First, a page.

I'm kinda shocked your's is 3GB, the one I have is 4.37GB haha.
Wii games use full disc encryption, even on the junk areas between files.
The gold standard for ISOs then includes this encryption. This will be the full size single layer DVD (we can skip the slightly different sizes there for certain bad dumpers as that was solved early on) for those games using single layer discs (a handful of them used double layer, which occasionally caused some problems but enough of that for now).
A slightly lesser but practically the same is a basic scrubbed iso. As the Wii (and anything that officially runs Wii games) does not check this random (and thus incompressible) padding you can blank it and gain often quite considerable compression gains.
There are a few flavours of scrubbing beyond that (mostly "safe" and ones that shuffle everything to the front of the iso and thus require properly modded IOS modules rather than a DVD chip or equivalent) but we can skip that for now.
People running things from USB drives will however often convert them to something like the WBFS format which often both decrypts the files and gets rid of any padding. Various sites would upload these, much to the chagrin of both the DVD running set, ROM preservation efforts and in option to then current Scene sensibilities (though given the massive annoyance that was going on at those times with the xbox 360's backwards compatibility with the xbox and lack of clean rips there it is not an unfounded position).
You can strip files from games to reduce size further (a process confusingly known as ripping a game) but those tended to be more techniques people did rather than isos they spread. Not to mention there was less call for it as hundreds of gig USB drives were the norm by then.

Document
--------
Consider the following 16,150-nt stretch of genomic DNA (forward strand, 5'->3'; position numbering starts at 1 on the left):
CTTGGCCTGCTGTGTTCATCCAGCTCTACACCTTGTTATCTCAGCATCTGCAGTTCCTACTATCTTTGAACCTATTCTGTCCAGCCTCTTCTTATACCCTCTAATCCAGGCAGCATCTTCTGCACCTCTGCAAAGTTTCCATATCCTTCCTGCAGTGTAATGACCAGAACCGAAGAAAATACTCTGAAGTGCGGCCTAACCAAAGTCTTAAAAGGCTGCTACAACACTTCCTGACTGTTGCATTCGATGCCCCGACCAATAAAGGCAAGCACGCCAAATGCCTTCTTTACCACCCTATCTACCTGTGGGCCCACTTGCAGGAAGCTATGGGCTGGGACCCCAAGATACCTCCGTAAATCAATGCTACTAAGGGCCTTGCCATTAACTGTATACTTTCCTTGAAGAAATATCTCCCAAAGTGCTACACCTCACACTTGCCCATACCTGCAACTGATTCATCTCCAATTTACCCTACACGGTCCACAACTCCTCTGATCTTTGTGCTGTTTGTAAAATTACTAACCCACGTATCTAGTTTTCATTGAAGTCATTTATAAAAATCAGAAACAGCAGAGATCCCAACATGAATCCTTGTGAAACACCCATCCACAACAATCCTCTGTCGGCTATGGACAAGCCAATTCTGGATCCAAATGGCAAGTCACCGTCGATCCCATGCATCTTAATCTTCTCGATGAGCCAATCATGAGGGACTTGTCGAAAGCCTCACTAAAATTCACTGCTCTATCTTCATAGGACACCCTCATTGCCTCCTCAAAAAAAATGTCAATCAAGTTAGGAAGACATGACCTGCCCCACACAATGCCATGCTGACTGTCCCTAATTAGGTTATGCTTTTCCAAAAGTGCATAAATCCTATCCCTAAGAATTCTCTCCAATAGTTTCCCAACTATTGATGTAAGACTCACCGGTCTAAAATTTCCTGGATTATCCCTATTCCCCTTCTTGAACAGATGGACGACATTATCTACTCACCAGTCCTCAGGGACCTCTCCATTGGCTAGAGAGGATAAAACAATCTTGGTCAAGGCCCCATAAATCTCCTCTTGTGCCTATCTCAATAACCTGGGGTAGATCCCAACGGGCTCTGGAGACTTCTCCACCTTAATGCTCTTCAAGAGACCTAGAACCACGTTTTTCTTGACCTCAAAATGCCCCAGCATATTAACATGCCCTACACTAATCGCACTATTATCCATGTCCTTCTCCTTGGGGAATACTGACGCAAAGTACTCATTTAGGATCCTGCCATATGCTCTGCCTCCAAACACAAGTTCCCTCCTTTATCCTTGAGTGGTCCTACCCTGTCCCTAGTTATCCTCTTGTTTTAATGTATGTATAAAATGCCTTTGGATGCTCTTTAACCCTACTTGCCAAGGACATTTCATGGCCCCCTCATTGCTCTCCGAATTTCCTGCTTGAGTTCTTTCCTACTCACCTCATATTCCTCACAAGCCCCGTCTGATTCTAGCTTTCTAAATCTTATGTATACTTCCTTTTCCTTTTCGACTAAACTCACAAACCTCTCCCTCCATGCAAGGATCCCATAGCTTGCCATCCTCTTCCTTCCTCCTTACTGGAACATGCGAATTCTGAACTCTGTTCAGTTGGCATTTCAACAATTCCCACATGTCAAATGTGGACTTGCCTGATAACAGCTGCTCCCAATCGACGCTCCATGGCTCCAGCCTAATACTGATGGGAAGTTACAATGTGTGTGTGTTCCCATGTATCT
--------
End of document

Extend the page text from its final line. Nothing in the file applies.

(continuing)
Ignoring stripped files then these days you can regenerate a full iso from a WBFS actually (previously it was taken as a lossy process so most of the Scene did not permit releases in this format, and even looked down upon basic scrubbed isos).
Anyway sounds like you are making progress on the problem itself. Still
"And as to dealing with the 12 bit encoding sorry dude you lost me, I wouldn't even know how to start by merging the results and not quite sure what you mean by the "upper bits"."
If you assume everything is 16 bits rather than end to end 12 or whatever you have now then you gain a bunch of junk that will mess things up, presumably in the higher values aka upper bits on new 16 bit values.
shift is a fairly basic operation done in binary. In its purest form just shuffles numbers to and fro (you have left shift and right shift available) just like multiplying by 10 does in decimal and pads things out with 0000, chopping off anything else in the process. It can be used then to clear bits if you want, and historically was used for it (consoles like the GBA even being noted for rapid shifting capability). Or if you prefer shuffle it 4 bits one way, shuffle it 4 back and the bits that are surplus to what you need are now harmless 0s which your relative search options should deal with more happily. If you are more used to maths then if you have done integration and differentiation then this is kind of like the plus c thing you are told to add upon integrating a function as you don't know what was there before, in this case though the devices assume it was a 0 and just go with that rather than random values.
As that technically breaks at least every other character in the game you would get back the original file, add a few bits such that you could do the shift thing a second time and gain the two halves of the whole, at which point you would have to merge it.
For the second part I meant.
Take the standard game, otherwise untouched by you. Go to the location of the "third character talking" or whatever and edit how you would from there onwards. Doing this will hopefully help figure out whether it is memory issues causing it as the previous stuff you know to work is unchanged -- while the ISO itself likely has a gigabyte or more of space available the file format itself or if the game tries loading the whole file in memory and your making it bigger caused an overflow.
If it still goes blank though then chances are it is a pointer issue or a syntax issue.
That said it looks like we are beyond that now so I will skip it.